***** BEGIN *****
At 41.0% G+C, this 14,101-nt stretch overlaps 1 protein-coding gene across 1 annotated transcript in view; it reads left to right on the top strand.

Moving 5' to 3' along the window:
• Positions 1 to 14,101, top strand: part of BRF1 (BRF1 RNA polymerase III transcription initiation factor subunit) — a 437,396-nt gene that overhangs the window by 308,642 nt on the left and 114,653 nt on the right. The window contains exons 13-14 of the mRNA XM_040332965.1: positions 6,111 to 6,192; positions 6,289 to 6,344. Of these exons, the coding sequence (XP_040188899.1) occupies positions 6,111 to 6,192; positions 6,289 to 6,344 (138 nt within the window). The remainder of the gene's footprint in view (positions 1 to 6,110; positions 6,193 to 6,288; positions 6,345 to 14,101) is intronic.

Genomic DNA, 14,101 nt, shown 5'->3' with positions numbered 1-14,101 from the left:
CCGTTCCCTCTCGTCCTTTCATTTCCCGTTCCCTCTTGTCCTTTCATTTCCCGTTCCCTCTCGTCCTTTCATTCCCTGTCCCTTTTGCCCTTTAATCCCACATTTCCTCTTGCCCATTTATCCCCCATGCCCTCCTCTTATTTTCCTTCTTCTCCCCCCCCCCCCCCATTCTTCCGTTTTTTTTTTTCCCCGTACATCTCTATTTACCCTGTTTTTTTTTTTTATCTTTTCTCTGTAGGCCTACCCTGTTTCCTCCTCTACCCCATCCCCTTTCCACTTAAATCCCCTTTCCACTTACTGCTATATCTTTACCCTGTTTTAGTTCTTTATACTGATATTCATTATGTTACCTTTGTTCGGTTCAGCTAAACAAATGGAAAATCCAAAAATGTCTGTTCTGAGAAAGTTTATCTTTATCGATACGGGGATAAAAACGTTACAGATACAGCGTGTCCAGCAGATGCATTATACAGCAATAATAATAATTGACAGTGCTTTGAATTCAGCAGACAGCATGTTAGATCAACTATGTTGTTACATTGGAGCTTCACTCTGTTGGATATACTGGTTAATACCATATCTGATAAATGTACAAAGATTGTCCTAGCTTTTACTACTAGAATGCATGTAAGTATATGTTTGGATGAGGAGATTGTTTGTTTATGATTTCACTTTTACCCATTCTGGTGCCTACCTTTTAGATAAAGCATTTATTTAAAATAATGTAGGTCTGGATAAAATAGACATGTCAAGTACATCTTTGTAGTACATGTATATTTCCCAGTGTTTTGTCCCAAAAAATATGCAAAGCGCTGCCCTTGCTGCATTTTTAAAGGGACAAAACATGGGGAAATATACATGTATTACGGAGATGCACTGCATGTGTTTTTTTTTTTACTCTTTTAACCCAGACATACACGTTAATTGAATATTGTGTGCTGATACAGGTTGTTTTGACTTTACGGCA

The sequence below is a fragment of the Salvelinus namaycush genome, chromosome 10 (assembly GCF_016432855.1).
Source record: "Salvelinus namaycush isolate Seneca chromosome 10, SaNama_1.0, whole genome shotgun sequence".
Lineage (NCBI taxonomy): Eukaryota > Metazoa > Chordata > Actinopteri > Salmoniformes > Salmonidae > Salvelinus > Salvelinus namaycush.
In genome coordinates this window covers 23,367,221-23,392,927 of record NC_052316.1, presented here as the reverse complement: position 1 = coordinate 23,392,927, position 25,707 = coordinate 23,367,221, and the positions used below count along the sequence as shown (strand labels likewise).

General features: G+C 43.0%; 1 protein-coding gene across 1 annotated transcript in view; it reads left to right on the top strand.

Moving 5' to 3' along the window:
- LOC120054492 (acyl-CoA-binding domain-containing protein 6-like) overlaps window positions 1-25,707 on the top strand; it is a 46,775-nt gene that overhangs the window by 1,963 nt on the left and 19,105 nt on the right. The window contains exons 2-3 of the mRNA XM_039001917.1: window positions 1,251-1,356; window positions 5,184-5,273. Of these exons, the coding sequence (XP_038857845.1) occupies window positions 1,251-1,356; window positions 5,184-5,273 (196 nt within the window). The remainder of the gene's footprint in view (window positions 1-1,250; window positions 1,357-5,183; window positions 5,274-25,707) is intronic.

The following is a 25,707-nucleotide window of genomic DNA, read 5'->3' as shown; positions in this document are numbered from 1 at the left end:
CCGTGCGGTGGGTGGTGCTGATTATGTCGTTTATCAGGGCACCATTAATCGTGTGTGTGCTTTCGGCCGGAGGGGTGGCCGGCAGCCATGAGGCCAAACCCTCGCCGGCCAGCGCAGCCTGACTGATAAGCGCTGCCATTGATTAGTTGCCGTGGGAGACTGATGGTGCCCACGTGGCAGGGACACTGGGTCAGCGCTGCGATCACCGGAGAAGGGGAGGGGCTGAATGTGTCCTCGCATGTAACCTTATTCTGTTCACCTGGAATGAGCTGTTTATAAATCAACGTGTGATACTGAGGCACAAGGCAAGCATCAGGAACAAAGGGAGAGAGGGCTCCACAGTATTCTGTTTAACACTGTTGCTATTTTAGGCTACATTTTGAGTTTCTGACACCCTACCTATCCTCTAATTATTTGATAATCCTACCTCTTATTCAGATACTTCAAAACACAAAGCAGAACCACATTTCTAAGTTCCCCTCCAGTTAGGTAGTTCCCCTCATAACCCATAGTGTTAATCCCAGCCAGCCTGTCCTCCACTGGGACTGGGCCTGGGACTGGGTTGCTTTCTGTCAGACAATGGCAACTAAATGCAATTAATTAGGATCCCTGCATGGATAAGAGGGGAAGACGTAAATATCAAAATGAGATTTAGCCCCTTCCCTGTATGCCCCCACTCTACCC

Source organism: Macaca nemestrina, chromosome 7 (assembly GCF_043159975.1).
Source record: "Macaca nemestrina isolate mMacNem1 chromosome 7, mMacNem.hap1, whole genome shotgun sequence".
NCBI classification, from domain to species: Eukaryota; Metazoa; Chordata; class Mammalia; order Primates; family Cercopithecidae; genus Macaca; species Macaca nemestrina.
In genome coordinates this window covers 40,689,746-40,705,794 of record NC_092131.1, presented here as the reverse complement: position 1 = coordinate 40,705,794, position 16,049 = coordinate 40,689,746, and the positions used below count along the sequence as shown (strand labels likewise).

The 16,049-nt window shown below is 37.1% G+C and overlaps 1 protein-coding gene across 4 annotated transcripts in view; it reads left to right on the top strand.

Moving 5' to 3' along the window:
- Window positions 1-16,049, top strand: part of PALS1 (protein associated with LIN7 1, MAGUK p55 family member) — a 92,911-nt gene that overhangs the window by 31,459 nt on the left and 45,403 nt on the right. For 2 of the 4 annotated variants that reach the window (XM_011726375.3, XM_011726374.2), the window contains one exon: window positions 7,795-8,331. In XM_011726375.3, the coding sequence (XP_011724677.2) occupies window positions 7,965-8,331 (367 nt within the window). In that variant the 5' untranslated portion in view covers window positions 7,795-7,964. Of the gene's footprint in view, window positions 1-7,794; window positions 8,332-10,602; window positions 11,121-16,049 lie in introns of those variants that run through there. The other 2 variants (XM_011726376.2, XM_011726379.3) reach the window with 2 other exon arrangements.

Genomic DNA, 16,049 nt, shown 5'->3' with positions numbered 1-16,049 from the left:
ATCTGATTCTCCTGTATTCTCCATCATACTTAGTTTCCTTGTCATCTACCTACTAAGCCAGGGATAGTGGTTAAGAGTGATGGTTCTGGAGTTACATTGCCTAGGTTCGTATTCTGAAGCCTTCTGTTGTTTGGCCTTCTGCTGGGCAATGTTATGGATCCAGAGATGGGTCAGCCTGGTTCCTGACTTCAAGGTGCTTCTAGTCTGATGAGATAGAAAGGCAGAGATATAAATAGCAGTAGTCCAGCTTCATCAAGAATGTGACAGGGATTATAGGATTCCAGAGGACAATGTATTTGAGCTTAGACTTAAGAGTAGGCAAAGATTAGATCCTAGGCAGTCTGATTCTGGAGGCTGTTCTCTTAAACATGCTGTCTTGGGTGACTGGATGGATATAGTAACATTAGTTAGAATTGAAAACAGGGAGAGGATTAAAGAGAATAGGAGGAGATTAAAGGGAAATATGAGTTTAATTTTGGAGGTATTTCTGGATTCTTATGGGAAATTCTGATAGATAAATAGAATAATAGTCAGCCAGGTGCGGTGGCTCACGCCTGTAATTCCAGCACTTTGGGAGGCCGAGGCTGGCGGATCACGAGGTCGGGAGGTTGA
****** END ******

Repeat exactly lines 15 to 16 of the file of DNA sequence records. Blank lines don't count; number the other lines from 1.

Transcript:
Source organism: Macaca nemestrina, chromosome 7 (assembly GCF_043159975.1).
Source record: "Macaca nemestrina isolate mMacNem1 chromosome 7, mMacNem.hap1, whole genome shotgun sequence".